The bookmark I have been using since Halloween came from the University of Maine Cooperative Extension and includes a list of dates telling gardeners when to start their seeds indoors. I knew it would come in handy.

The first seed to plant, it says, is delphinium, also called larkspur. They are tall, striking plants with large spiky blossoms in blue, purple, pink and white that are a staple in the English cottage garden. Some are perennials, but the showier ones are annuals, so if you want to start them you will have to move quickly.

The first decision on starting vegetables and annual flowers from seed is whether you want to do it all. We have in our cellar 8-foot-long fluorescent lights that can be lowered (using chains hanging from the rafters) to just-planted seed pots and raised as the seedlings grow. We used to plant onions, peppers, tomatoes, cucumbers, squash, melons and flowers of every description. We saved a lot of money in those times – money we needed to help send our children to college.

Later on, we started regularly traveling in March, and getting people to come over and water the vegetable seedlings was not practical. We seldom use the artificial-light setup now.

The advantages of planting seedlings yourself are three: You save money. You choose the exact varieties you want to grow because seed suppliers sell many more varieties than any farmer or garden center grows. And you get to be involved in the growing process from start to finish.

If those things don’t appeal to you, skip the work and enjoy Tucson or Tampa or wherever it is you vacation during mud season, and buy your seedlings when you get back to Maine in April or May.


If you’ve decided you do indeed want to grow seedlings, get supplies now.

Start with the seeds. Avoid the standards like Ace pepper and Beefeater and Early Girl tomatoes. Everybody will be planting those. Go through the Johnny’s Selected Seeds catalog and pick some of their newer All-America Selections winners, or the Fedco catalogue to pick varieties that performed well in their tests. Experiment a little, and try some of those small seed packets from Pinetree.

Then figure out your planting order.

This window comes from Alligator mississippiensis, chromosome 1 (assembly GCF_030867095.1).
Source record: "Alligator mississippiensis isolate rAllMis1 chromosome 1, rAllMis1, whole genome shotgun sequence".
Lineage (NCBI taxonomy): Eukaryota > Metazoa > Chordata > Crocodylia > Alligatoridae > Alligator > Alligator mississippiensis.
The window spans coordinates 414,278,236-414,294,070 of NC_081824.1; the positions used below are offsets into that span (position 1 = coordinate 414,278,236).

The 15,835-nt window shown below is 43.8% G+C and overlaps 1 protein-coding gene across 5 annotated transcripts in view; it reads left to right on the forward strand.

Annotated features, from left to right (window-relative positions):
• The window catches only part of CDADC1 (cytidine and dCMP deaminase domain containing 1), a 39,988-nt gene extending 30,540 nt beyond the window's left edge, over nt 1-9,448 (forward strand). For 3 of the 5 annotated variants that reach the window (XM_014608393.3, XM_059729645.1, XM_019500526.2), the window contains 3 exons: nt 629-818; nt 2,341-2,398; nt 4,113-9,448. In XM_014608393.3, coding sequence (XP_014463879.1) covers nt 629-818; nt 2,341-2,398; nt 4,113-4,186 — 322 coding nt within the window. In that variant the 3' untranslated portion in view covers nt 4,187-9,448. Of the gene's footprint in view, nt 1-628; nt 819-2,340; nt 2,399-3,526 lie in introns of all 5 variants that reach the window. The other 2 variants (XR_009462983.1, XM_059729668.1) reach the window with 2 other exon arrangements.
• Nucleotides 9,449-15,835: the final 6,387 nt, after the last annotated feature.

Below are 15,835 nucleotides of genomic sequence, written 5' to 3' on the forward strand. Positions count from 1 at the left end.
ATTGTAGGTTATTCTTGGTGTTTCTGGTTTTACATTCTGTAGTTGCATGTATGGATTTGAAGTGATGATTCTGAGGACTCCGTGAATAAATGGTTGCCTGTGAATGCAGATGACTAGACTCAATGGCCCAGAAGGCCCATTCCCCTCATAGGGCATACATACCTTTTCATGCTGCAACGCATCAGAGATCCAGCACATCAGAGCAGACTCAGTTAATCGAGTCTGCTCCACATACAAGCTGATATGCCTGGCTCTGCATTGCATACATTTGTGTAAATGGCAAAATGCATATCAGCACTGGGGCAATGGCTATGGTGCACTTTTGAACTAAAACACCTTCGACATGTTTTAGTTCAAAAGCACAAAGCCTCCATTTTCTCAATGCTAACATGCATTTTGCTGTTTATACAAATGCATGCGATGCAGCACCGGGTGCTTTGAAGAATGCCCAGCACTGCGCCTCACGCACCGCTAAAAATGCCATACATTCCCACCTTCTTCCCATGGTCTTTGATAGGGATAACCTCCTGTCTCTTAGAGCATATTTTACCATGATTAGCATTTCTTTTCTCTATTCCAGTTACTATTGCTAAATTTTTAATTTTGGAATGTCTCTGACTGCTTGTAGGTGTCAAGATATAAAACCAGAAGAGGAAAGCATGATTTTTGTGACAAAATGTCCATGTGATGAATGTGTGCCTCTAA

Onions, including leeks and shallots, take the longest among the vegetables, and the seeds should be planted in late February. Celery, celeriac and kale seeds are planted in mid-March. Peppers, eggplant, broccoli and cabbage seeds go in early April, tomatoes in mid-April and cucumbers, melons and squash in early May.

Most home gardeners should plant in 1- to 2-inch pots, getting one seedling per pot. Commercial growers often plant seeds in 2-inch-deep flats measuring about 10 by 20 inches, and then transfer the seeds to seedling pots after they sprout. If you are growing 50 or fewer plants, don’t bother. Get small pots with drainage holes, made of plastic, peat or even paper and avoid the extra transplanting step.

Water the containers thoroughly, then fill them with a soil-less planting medium. We use Pro Mix, but there are many brands on the market.


Press the damp soil to firm it a bit and then plant seeds in the pots, covering them about the same depth as the seed is wide. Use finger pinches of dry mix for covering seeds and press again to firm the soil. Put four to six seeds in each pot because not all of them will germinate. Label each pot as you plant it and then cover them with clear plastic and put them in a warm spot, preferably 65 to 70 degrees. Large plastic trays for which you can buy clear plastic domed lids are available commercially, and if you start seeds every year you may want to purchase some of these. You can get a heat mat, too, but if you heat your home with wood, a spot near the woodstove will work well, as will on top of the refrigerator or near your basement furnace.

Now you wait – and how long depends on the seed. Squash can sprout in as little as four days. Peppers will take at least nine days and possibly as long as 14 days.

Once the seeds sprout, remove the plastic and put the pots under artificial light for 14 to 16 hours a day. If you do your planting in April or later and have a good south-facing window, a sun porch or a small greenhouse, you can use natural light from your windows. Once the seedlings have two sets of true leaves, start watering with a weak solution of liquid fertilizer. To prevent diseases that develop from soggy soil, wait between waterings until the soil is almost dry.

After a few weeks, if you have several seedlings growing in a small pot, remove all but the strongest one to give it room to grow. Using scissors to cut down the smallest sprouts may be simplest because pulling them out may pull all its fellow seedlings with them, including the one you want to grow.

Once the outdoor temperature rises above 45 degrees, you can put the plants outside for a couple of hours each afternoon, in a shady location, to harden off. Gradually increase the time outdoors and the hours of sunlight until you plant them in the garden.

When all danger of frost has gone – usually about Memorial Day in southern Maine – transplant the seedlings into your garden.


You can celebrate by wearing shorts or going to the beach.


NEED MORE before starting your seeds?

Visit Falmouth nursery Allen, Sterling & Lothrop’s website for guidance on how many weeks ahead of garden planting to start your vegetable and annual flower seeds.

OR GET PLENTY of general information on starting seeds in Maine at the UMaine Cooperative Extension website.

TOM ATWELL is a freelance writer gardening in Cape Elizabeth. He can be contacted at 767-2297 or at: [email protected]

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